A Local Authority Performance Assessment report has exposed glaring public finance management gaps in 28 local councils, ranging from inefficiencies in development planning, budgeting and auditing to contract management and implementation.
Government conducted the Local Authority Performance Assessment for the 2019/2020 financial year as a precursor for the Performance Based Grant (PBG). Results of the assessment to determine eligibility and amount to be given from the PBG.
According to the report, Balaka District Council has emerged the best performer after scoring 67 percent followed by Lilongwe (62 percent), and Mchinji (61). Kasungu and Rumphi are tied on position four with 59 percent.
Worst performers are M’mbelwa, Mangochi and Phalombe which have scored 25 percent each, Machinga (24) and Chiradzulu with 21 percent. On average, councils nationwide scored 41 percent.
On financial management, the report shows that 20 local authorities, representing 71 percent of the districts, registered below average performance with scores ranging from 18.1 percent to 45.5 percent.
It reads in part: “Poor record keeping as important financial documents such as minutes of full council and finance committee, audit committee; monthly financial reports were not readily available.
“The bank reconciliation statements were not up to date in most councils; and monthly financial reports were not submitted to [National Local Government Finance Committee] NLGFC by 10th of every month.
“Furthermore, revenue customer database/ business register in [Integrated Finance Management Information System] Ifmis were not up to date.”
Balaka has performed well owing to its sound procurement and contract management systems.
The report also indicates that the district council has better internal audit system and is able to mobilise local resources, attributes which are almost lacking in councils such as M’mbelwa and other poor performers.
The results follow numerous reports which show that councils are pathetic underperformers in some key governance areas that include finance management, with the Public Accounts Committee (PAC) of Parliament recently decrying serious capacity gaps in the councils.
Government and the councils, including institutions that have worked with the councils have since blamed the matter on, among others, the high vacancy rate, especially for key personnel in finance and procurement.
Reads the report further: “Out of 28 district councils, only eight councils had an internal auditor which means internal audit was non-functional in 20 [councils]. The results also show that there is weak resolution of the audit issues identified internally or externally. This could be attributed to high vacancy rates in the audit section of the districts.”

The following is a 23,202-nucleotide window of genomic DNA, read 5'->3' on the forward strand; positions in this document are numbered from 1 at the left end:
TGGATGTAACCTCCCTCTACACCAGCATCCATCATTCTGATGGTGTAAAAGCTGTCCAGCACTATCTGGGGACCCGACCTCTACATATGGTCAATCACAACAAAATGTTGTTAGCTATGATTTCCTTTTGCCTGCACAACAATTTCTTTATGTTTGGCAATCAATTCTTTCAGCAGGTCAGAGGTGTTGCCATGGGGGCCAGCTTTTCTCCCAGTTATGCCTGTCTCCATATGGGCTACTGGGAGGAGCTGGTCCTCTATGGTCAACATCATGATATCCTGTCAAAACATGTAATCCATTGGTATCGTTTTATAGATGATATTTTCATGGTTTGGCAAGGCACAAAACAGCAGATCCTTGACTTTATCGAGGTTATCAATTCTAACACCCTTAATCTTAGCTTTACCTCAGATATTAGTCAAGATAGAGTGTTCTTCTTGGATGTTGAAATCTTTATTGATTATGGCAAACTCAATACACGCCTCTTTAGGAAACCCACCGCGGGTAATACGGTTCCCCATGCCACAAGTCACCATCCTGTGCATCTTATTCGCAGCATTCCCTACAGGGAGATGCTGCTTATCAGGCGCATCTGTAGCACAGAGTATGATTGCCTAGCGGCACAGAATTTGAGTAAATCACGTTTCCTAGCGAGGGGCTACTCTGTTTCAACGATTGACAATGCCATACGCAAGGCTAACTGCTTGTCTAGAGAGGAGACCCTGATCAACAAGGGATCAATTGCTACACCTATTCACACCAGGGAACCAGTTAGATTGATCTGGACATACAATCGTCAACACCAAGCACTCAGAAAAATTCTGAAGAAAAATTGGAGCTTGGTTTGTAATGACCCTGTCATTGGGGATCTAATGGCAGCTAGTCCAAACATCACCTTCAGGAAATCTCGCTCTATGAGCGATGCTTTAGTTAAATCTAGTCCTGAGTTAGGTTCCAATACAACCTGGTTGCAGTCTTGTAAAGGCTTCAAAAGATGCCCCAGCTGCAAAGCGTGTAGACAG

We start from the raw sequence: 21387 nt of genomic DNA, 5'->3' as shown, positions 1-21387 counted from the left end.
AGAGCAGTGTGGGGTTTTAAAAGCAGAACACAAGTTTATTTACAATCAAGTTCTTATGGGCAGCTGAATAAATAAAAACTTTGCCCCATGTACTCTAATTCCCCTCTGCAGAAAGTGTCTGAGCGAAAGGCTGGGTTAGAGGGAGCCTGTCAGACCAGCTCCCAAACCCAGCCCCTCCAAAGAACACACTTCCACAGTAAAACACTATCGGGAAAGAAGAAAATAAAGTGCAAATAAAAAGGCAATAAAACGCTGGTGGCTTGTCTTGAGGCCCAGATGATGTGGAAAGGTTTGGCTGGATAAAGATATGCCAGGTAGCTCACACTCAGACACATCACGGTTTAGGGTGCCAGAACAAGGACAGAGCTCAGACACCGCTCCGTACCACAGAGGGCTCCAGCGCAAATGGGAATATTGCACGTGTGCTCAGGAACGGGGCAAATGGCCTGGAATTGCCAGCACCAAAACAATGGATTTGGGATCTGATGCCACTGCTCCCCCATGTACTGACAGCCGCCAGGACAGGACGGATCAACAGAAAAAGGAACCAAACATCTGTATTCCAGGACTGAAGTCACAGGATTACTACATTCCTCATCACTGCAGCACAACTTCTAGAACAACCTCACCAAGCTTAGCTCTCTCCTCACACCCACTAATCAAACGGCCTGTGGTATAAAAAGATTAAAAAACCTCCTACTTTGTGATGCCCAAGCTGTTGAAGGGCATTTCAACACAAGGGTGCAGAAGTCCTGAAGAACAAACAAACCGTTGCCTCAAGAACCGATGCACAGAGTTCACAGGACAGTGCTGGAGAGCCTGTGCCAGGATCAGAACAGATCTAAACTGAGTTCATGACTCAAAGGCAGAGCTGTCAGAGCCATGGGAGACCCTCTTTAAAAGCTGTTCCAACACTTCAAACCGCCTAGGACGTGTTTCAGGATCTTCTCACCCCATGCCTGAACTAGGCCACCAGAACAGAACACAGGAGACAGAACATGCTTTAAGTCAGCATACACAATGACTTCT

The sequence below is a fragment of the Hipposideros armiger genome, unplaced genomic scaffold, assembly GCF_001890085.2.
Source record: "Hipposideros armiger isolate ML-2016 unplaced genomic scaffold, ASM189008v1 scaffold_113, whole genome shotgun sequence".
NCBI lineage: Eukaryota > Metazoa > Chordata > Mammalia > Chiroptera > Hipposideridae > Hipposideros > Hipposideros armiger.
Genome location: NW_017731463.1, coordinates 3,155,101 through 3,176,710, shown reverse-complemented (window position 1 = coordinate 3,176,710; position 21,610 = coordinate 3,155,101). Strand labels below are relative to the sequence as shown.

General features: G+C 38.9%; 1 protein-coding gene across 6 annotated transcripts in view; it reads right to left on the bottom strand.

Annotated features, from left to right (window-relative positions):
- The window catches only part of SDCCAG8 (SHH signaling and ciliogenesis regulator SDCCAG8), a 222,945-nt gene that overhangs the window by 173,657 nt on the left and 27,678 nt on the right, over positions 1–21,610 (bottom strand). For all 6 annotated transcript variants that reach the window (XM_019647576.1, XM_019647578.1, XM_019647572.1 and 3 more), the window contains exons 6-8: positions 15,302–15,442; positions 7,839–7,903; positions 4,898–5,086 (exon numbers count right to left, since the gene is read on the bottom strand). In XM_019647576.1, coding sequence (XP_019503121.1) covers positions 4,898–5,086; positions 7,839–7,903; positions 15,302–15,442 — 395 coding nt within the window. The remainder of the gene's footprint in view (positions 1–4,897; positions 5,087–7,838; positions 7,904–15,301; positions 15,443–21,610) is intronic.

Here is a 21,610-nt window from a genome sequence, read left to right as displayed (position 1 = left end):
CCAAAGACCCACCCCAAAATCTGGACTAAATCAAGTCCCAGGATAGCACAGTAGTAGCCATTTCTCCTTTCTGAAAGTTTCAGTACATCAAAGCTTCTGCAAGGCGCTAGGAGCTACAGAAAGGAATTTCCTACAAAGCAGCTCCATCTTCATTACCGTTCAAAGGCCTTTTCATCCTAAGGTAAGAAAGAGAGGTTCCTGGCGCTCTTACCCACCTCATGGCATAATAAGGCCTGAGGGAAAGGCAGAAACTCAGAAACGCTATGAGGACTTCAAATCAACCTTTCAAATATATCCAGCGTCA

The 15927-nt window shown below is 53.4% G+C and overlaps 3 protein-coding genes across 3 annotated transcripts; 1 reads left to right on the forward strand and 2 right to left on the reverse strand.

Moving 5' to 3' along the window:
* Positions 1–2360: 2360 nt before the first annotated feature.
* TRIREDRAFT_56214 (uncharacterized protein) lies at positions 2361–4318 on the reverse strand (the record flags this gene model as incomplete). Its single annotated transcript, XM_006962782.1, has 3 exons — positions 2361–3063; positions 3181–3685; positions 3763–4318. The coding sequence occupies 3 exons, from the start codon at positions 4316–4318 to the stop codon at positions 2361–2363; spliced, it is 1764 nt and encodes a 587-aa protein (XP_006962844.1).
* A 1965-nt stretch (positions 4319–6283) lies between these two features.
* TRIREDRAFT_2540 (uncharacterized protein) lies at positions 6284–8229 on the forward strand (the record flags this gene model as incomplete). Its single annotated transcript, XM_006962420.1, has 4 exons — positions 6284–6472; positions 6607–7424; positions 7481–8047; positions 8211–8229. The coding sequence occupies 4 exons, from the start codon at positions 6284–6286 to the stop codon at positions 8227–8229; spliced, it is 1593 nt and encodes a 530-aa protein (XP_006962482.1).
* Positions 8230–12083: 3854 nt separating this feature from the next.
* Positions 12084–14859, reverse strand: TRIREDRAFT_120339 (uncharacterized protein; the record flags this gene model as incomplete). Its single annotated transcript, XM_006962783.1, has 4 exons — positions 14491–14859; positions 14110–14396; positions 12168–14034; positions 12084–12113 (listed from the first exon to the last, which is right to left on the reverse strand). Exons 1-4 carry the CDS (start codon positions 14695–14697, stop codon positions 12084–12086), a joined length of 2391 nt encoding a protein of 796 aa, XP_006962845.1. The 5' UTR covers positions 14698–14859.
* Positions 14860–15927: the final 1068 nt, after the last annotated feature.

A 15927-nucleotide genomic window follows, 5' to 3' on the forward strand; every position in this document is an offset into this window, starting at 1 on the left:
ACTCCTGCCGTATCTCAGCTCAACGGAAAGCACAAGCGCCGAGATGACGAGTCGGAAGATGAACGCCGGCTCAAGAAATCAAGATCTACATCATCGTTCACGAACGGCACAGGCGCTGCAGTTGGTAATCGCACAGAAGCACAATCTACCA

The report also shows that districts such as Chitipa, Karonga, Nkhotakota, Ntcheu, Dowa, Salima, Mangochi, Machinga, Phalombe, Chikwawa, Chiradzulu and Mwanza performed poorly on development planning and budgeting due to poor record keeping.
The situation is worse in procurement with the report showing that there are normally no procurement files, contracts, offer letters, acceptance letters, and the Internal Procurement and Disposal Committees work without proper mandate.
In his remarks, Rumphi acting district commissioner McPhine Mzumara, whose district scored 59 percent, was excited with the report, but said there is room for improvement if the vacancies on key positions are filled. He said Rumphi has about 40 percent vacancy rate.
Said Mzumara: “What I think is a problem is staffing. Sometimes you don’t have key personnel. Regardless, we are committed to continue to improving.”
M’Mbelwa District Council chairperson Paul Chondo Tegha admitted the challenges they are facing, attributing them to incompetence.
He said: “We have performed badly, but we will improve. On all areas of assessment, we are mostly occupying last positions, so for me, this means some of our directors are incompetent.”
Ministry of Local Government chief economist Flemmings Nyirenda, who presented the results to councils in Mzuzu yesterday, said an assessment conducted in 2019 showed that councils had about 56 percent vacancy rate; hence, government has recruited people in the departments of finance and accounts who will report for duties soon.
He said: “It is in contract management where they advertise for projects, supervise them, issue interim certificates and conduct site meetings to projects. That is where we have not done well, most councils did not monitor projects to check quality. We have embarked on a number of initiatives to work on capacitating the council like recruiting staff.”
Nyirenda said government set aside K500 million for salaries of new staff, which also included promotions of directors.
Catholic Commission for Justice and Peace national coordinator Boniface Chibwana, whose institution recently assessed the capacity of some councils, said there are serious capacity challenges due to under-staffing.
He said: “The fact that even in the assessment only five scored above 50 percent shows we have serious issues.
“We need to put in place measures to rectify a number of challenges. This is the opportunity to enhance service delivery and accountability.”
Economist Milward Tobias, who is also executive director of Centre for Research and Consultancy, said there has not been a corresponding investment in human resources in local councils.
The Local Government Act, as read with Section 10 of the Public Finance Management Act, makes it controlling officer’s responsibility to maintain proper financial management systems.